Last week one of the biggest events in the tennis calendar was disrupted as a small drone crashed into the stands at the Louis Armstrong Stadium. The US Open clash between Flavia Pennetta and Monica Niculescu may have only experienced a brief hiatus and no spectators, thankfully, were hurt, but the incident was unfortunately not a one-off.
Just two days after the crash at the Grand Slam match, a drone also crash-landed at the University of Kentucky football stadium prior to the match against Louisiana-Lafayette and it’s not just sporting events that are falling foul of amateur aviation enthusiasts. Emergency services are also struggling, with drones posing a significant hazard to airborne firefighters and medical teams. According to the US Forest Service there have been more than 13 instances of drones interfering with attempts to extinguish wildfires since the start of 2015. Not only do they risk endangering individuals that may be caught up in the blaze, they also pose a serious threat to emergency services staff.
Increasingly, drones are proving more of a disruptive influence than a great technological enabler and part of the reason is that the legal system is responding much slower than the technology industry. Recent developments have made drones more easily available to members of the public and subsequently we are seeing an increasing number of vehicles in the hands of people who have little to no aviation experience. In the US alone, for example, drone sales are expected to total 700,000 this year, marking an increase of 270,000 when compared with 2014 and up 572,000 compared to the year previous.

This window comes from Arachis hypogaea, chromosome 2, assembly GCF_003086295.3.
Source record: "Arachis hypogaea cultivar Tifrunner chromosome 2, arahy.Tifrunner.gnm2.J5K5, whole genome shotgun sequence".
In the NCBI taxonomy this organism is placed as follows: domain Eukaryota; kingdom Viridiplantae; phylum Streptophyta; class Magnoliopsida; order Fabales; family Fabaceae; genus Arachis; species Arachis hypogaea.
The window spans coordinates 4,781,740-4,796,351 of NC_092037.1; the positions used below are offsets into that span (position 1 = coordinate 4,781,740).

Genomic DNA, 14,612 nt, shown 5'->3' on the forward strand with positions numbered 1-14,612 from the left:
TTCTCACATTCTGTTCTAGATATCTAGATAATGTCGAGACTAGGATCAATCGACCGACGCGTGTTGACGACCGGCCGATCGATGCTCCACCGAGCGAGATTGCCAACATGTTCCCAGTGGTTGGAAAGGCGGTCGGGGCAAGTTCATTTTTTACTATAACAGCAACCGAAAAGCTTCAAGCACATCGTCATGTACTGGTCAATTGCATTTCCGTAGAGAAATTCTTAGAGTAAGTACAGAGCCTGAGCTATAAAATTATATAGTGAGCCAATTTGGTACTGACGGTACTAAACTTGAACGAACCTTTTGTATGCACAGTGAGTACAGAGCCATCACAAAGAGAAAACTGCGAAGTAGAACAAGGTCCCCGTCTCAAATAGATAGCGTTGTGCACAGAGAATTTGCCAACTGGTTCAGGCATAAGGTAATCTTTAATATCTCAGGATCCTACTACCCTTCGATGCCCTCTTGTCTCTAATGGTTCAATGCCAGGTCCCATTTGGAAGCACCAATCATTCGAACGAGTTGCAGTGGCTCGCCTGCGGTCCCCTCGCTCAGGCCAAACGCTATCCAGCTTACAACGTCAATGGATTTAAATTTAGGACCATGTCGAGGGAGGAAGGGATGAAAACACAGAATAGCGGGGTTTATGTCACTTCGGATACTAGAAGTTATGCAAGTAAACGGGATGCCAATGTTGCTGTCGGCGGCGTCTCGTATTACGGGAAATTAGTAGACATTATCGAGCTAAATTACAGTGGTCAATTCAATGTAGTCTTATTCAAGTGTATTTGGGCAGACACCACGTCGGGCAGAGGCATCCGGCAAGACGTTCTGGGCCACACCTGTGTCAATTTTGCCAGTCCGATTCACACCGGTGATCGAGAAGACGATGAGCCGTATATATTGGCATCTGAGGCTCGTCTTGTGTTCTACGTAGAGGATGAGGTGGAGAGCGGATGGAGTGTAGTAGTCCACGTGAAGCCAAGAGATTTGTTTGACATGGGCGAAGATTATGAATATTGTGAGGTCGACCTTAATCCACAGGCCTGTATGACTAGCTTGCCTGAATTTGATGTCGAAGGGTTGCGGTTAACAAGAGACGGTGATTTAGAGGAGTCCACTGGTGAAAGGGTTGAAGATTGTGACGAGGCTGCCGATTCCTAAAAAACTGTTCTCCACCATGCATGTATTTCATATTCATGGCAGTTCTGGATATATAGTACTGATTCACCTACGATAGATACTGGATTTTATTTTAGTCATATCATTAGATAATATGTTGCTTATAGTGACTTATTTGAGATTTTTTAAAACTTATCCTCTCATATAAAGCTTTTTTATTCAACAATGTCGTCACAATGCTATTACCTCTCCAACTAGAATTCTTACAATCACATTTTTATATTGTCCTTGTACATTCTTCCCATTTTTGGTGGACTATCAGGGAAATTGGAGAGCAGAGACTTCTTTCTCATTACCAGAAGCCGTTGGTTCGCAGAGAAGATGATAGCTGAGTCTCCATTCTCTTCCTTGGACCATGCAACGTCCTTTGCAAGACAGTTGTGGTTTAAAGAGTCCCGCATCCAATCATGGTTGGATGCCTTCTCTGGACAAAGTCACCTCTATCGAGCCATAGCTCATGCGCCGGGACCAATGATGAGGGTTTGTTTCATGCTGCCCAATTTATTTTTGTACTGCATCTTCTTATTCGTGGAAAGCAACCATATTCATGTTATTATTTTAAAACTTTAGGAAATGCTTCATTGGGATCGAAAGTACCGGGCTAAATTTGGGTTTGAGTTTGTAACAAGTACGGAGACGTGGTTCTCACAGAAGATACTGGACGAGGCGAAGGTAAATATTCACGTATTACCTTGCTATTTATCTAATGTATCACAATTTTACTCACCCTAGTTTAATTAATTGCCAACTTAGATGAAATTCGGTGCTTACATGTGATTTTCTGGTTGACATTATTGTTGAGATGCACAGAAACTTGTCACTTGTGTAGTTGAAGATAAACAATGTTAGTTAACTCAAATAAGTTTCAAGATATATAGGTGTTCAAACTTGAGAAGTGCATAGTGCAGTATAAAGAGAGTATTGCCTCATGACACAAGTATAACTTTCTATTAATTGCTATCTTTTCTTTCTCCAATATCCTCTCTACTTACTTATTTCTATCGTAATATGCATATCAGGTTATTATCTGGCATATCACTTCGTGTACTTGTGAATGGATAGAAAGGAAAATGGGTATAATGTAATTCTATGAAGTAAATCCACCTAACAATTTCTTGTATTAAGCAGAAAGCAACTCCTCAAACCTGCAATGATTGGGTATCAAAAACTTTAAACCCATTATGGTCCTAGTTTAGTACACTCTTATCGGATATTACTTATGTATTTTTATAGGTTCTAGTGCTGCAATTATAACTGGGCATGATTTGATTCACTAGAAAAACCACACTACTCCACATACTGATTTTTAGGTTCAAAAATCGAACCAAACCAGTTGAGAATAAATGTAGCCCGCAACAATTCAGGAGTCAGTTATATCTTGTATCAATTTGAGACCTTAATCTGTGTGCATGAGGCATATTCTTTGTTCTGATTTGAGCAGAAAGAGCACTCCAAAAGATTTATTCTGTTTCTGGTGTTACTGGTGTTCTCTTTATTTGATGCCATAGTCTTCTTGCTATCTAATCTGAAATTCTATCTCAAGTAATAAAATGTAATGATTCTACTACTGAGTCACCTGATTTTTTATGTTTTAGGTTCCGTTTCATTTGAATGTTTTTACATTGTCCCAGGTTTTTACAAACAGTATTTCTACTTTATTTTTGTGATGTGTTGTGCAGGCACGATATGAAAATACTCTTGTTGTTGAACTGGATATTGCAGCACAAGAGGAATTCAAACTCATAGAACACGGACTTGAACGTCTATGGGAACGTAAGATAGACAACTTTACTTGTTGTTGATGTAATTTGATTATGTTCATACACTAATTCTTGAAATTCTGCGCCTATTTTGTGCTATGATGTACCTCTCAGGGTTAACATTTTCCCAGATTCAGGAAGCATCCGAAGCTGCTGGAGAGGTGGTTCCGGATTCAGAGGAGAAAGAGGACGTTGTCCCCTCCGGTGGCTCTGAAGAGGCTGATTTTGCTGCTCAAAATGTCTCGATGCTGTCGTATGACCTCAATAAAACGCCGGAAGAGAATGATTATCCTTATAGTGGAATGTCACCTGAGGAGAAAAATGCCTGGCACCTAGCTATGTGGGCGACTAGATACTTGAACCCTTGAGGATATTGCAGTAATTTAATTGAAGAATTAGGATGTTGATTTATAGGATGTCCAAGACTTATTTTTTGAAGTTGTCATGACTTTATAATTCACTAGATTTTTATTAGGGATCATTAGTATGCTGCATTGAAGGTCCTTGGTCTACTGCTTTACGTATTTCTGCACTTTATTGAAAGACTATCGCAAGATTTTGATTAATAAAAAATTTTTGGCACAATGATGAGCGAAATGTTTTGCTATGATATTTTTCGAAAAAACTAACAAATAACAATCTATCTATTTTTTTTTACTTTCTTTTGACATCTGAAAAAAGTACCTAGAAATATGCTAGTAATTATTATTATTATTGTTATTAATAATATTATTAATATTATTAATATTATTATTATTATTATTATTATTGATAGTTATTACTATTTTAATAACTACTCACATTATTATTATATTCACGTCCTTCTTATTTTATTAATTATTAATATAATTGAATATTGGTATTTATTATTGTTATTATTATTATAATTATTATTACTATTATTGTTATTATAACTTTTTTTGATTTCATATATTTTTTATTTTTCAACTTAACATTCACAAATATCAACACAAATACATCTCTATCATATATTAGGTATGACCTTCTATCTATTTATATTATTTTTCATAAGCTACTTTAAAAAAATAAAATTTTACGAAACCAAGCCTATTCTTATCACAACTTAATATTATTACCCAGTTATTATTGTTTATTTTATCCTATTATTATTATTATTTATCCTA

Although the Federal Aviation Administration (FAA) has started a “Know Before You Fly” campaign aimed at raising awareness of safe drone use, it seems to falling on deaf ears. Safety guidelines include that aircraft must fly below 400 feet, must remain clear of manned aircraft operations and should not fly near airports, people or stadiums, but reckless drone use continues to make the headlines.
There has been much legal wrangling over commercial drone use, causing delays to projects by Amazon and Google but consumer drone use has received less stringent action. This is, partly, a reasonably stance to take as commercial drones are generally heavier and can reach faster speeds, making them significantly more dangerous than those in the hands of the public. But consumer drones can weigh nearly 3 kilograms and achieve speeds of 50mph, which is still large enough and fast enough to cause damage to people and other aircraft.
Following recent incidents, law enforcement is taking a dim view of any disruptions caused by drones. Daniel Verley, the owner of the drone that interrupted last week’s US Open tennis match, was arrested for reckless endangerment, reckless operation of a drone and operating a drone in a New York City public park outside of a prescribed area and is due in court at a later date.
Although no one has yet been seriously injured as a result of a consumer drone, the growing number of incidents is concerning. It’s important for regulators to not only pass legislation on drone use, but also raise the public’s awareness of their own responsibilities so that the teething problems surrounding this new technology do not lead to a serious accident.